In fact, foxtail millet (commonly known as Gavars) is an ancient grain of a specific area in south-east Iran and is still eaten today. During winter and during Ramadan, its slow digestibility provides energy for a longer time. It is traditionally eaten as a porridge or with a meat or as a flour to make chapattis. However, this is very localized and not known outside of this area. The little awareness about millets and sorghum is of an image of being a poor persons’ food – a similar issue in many parts of India and Africa.
Speaking on the ancient millets of Iran – Dr Hassan Momeni, Head of International Research Institutes, CGIAR, Academic Relations and International Affairs, AREEO
After extensive interactions, the delegation noted that Iran’s inclusion of adapted dryland crops will require consideration of the entire value chain. A holistic approach requiring soil and water management, capacity building of scientists and farmers, through to market development is needed. Several priority areas for collaboration were discussed, with emphasis on sorghum and millet industry development to target alternatives to maize and alfalfa in marginalized areas as well as chickpea. The visit concluded with marking priority areas for collaboration:
- Sorghum and millet industry development, with a three-fold approach:
i) crop improvement including modernizing of the breeding program, use of genomic tools to accelerate the process, capacity building of scientists, developing hybrids;
ii) farm management including overcoming yield gaps and in particular using innovation platforms (demo plots and other activities) for crop diversification and to take best practices to farmers, for e.g. soil and water management and improved cultivars; and
iii) develop the whole value chain, including processed products and consumer markets of these as a Smart Food.
- Chickpea to be made part of the government’s Enhancing Food Security Program, with a strong crop improvement component.
Immediate actions will include sharing of genetic material from the ICRISAT genebank, building of the capacities of researchers and students from Iran, and scientist-to-scientist knowledge sharing, especially on the breeding system.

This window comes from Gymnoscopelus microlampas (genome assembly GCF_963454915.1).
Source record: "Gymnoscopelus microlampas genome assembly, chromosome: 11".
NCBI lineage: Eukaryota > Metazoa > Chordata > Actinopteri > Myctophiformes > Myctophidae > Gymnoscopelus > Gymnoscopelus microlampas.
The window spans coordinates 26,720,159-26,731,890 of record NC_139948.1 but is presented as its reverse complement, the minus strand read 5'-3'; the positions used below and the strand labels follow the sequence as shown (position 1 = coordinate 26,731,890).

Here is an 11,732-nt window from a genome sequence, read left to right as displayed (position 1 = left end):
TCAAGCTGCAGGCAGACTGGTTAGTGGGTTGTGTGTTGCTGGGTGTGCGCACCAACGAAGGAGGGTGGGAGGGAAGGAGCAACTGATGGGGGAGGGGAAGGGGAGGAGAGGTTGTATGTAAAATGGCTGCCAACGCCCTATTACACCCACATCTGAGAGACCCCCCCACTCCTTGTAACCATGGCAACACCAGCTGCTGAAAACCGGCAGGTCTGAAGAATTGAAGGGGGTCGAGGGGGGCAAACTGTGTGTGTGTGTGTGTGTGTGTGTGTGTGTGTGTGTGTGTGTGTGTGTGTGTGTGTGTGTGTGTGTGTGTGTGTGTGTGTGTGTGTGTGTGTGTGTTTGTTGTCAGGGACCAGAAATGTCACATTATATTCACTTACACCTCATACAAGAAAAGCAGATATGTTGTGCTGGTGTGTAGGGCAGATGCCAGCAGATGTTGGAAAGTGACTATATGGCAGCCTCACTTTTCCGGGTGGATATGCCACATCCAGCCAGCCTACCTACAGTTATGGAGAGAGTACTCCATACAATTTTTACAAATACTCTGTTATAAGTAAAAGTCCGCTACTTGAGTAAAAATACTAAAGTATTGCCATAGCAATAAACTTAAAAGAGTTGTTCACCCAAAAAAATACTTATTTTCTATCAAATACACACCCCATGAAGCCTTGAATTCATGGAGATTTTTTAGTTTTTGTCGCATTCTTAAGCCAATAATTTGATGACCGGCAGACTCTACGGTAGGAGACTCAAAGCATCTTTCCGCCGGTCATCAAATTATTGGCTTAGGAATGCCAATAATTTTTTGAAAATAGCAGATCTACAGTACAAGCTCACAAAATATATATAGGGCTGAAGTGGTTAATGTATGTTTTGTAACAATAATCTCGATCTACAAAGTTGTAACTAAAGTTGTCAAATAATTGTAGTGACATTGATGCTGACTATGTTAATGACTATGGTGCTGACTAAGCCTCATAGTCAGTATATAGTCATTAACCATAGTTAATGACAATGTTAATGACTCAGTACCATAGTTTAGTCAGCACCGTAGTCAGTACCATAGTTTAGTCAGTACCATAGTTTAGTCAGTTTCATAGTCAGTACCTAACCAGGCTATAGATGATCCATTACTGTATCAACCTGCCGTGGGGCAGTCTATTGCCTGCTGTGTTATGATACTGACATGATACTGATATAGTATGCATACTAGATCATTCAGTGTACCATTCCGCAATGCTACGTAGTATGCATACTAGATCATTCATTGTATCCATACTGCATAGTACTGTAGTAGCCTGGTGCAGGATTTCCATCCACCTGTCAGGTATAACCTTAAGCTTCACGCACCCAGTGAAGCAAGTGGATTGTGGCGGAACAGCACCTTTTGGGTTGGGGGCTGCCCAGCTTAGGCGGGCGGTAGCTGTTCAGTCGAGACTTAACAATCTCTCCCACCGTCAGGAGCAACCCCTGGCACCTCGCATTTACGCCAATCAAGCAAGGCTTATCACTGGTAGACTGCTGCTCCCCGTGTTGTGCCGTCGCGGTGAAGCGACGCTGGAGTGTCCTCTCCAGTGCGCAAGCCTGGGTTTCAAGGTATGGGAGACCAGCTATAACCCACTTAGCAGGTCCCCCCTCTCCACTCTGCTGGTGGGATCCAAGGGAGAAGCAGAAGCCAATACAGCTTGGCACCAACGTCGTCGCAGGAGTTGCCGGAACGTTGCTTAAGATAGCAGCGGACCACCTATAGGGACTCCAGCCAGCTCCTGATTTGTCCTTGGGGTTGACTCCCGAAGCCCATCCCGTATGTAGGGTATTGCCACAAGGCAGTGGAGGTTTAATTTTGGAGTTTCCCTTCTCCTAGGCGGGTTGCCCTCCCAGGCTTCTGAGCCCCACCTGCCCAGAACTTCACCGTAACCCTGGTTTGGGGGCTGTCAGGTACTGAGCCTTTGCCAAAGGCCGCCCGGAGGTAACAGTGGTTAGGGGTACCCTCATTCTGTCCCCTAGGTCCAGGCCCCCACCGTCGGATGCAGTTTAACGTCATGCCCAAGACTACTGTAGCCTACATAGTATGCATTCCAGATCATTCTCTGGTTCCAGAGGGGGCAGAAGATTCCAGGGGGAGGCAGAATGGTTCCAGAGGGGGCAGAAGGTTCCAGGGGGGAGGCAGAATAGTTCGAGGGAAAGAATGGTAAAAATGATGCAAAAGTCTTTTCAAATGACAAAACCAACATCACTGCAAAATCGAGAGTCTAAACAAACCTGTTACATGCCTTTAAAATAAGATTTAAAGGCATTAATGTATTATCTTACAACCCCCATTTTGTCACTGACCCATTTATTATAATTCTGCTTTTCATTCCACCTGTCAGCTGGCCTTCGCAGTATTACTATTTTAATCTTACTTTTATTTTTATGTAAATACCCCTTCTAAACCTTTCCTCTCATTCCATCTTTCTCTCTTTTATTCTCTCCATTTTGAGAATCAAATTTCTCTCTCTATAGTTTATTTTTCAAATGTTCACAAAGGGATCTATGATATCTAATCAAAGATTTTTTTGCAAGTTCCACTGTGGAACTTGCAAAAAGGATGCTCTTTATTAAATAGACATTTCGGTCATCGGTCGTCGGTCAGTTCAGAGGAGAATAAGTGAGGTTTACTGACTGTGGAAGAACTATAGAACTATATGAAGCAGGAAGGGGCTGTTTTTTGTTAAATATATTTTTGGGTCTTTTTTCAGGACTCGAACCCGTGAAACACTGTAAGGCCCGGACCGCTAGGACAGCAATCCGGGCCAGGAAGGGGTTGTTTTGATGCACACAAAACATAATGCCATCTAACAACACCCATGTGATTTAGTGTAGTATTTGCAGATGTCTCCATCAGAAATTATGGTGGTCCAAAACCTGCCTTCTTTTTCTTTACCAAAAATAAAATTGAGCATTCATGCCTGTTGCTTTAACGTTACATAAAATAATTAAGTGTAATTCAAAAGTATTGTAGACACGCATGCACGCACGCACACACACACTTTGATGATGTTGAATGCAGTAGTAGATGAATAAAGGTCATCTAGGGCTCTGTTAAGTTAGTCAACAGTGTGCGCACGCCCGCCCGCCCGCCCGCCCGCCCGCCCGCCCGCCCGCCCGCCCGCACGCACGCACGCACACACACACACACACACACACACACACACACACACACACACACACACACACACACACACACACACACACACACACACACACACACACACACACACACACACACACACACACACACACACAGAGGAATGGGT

Agriculture in Iran – overview directly from scientists and Ministry presentations
4 million farms with an average size of 0.7 ha.
10,000 agriculture extension advisors
16 million people work on the farms. 47% of jobs are in agriculture.
120 million ha are affected by soil erosion. 40 million ha are affected by wind erosion. 2 billion tons of soil are lost every year through erosion.
There’s a marked increase in soil and ground water salinity due to long term irrigation schemes.
Climate change has led to extreme temperatures and reduction in rainfall: more extreme high and minimum temperatures, especially in winter.
Water run-off is now being managed better through the construction of underground dams.
- Currently grown on 600,000 ha and there is a target to reach 1,000,000 ha
- Only one hybrid currently exists in Iran. Speed Feed is from Pacific Seeds Australia.
- Few varieties are grown in Iran: 80-85% is Speed Feed, 8-10% local varieties (mainly for grain) and about 4-5% Pegah variety based on ICRISAT germplasm and developed by SPII, AREEO.
- No hybrids exist in Iran except Nutrifeed which was first imported in the 1990s from Pacific Seeds Australia and evaluated in multilocation trials in Iran. This multi-cut hybrid imported from Advanta Seeds, India, is being registered in Iran by Dr. Babak Nakhoda to be introduced to farmers in the southern provinces of Iran as a high quality summer forage crop with higher water productivity.
- Pearl, foxtail and common (Proso) are the only millets grown in Iran.
- A maximum of 10,000 ha of millets are cultivated in the country.
- Includes 11,000 food legumes including 5700 chickpea (3300 Desi, 2000 Kabuli, and rest wild type); 2700-2800 lentil, 175 broad bean, 2440 beans, 85 pea, and about 312 mung bean and 400 cow pea all of which have been fully characterized based on descriptors.
- Approximately 3,000 chickpeas mainly from Iran
- There are 342 accessions of sorghum and 271 accessions of millets (mainly Panicum and Setaria); 50% of this collection is characterized. Two millet cultivars have been released by SPII (one Setaria and one Panicum, namely Bastan and Pishahang).
- There is only minimal usage of this material
About 95% of farmers have smart phones but rarely is agriculture-relevant information shared through mobile technology. This technology is in high demand by different research institutions under AREEO (especially SPII and ASRI) for better communication with farmers in remote areas. ICRISAT’s experience and expertise are needed to establish the platform.
A survey showed that most information about scientific technologies and practices was not reaching the farmers so a major new extension approach is just being set up including: apps targeting farmers; focused areas for extension officers; webinars to farmers through video conferencing; creation of educational videos for farmers; open-access databases so scientists and farmers have easy access to relevant publications and materials.